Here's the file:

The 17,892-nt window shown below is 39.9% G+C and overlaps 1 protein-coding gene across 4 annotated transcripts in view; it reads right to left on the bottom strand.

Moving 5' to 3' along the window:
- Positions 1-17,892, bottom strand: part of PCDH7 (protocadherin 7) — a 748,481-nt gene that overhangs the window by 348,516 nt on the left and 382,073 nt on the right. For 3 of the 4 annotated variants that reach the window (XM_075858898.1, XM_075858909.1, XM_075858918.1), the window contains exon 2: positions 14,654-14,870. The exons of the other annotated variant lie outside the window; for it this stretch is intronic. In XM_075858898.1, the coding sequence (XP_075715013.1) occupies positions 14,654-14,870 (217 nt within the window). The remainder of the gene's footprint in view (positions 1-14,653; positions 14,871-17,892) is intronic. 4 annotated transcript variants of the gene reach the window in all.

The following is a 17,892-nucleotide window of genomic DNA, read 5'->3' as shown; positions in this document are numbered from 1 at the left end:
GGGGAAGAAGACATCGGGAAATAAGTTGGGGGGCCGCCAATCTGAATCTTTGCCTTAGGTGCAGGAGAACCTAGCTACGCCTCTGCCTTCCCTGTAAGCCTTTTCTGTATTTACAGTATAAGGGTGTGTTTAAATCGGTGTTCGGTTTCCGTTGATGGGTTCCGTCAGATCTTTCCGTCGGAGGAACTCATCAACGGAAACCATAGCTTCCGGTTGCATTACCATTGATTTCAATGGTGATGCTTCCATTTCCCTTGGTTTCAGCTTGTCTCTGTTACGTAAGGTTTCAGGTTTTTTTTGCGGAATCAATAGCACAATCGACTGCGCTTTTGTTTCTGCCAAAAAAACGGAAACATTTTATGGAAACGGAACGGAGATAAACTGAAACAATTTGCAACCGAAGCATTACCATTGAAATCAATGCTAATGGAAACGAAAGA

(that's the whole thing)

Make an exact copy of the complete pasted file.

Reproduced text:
The 17,892-nt window shown below is 39.9% G+C and overlaps 1 protein-coding gene across 4 annotated transcripts in view; it reads right to left on the bottom strand.

Moving 5' to 3' along the window:
- Positions 1-17,892, bottom strand: part of PCDH7 (protocadherin 7) — a 748,481-nt gene that overhangs the window by 348,516 nt on the left and 382,073 nt on the right. For 3 of the 4 annotated variants that reach the window (XM_075858898.1, XM_075858909.1, XM_075858918.1), the window contains exon 2: positions 14,654-14,870. The exons of the other annotated variant lie outside the window; for it this stretch is intronic. In XM_075858898.1, the coding sequence (XP_075715013.1) occupies positions 14,654-14,870 (217 nt within the window). The remainder of the gene's footprint in view (positions 1-14,653; positions 14,871-17,892) is intronic. 4 annotated transcript variants of the gene reach the window in all.

The following is a 17,892-nucleotide window of genomic DNA, read 5'->3' as shown; positions in this document are numbered from 1 at the left end:
GGGGAAGAAGACATCGGGAAATAAGTTGGGGGGCCGCCAATCTGAATCTTTGCCTTAGGTGCAGGAGAACCTAGCTACGCCTCTGCCTTCCCTGTAAGCCTTTTCTGTATTTACAGTATAAGGGTGTGTTTAAATCGGTGTTCGGTTTCCGTTGATGGGTTCCGTCAGATCTTTCCGTCGGAGGAACTCATCAACGGAAACCATAGCTTCCGGTTGCATTACCATTGATTTCAATGGTGATGCTTCCATTTCCCTTGGTTTCAGCTTGTCTCTGTTACGTAAGGTTTCAGGTTTTTTTTGCGGAATCAATAGCACAATCGACTGCGCTTTTGTTTCTGCCAAAAAAACGGAAACATTTTATGGAAACGGAACGGAGATAAACTGAAACAATTTGCAACCGAAGCATTACCATTGAAATCAATGCTAATGGAAACGAAAGA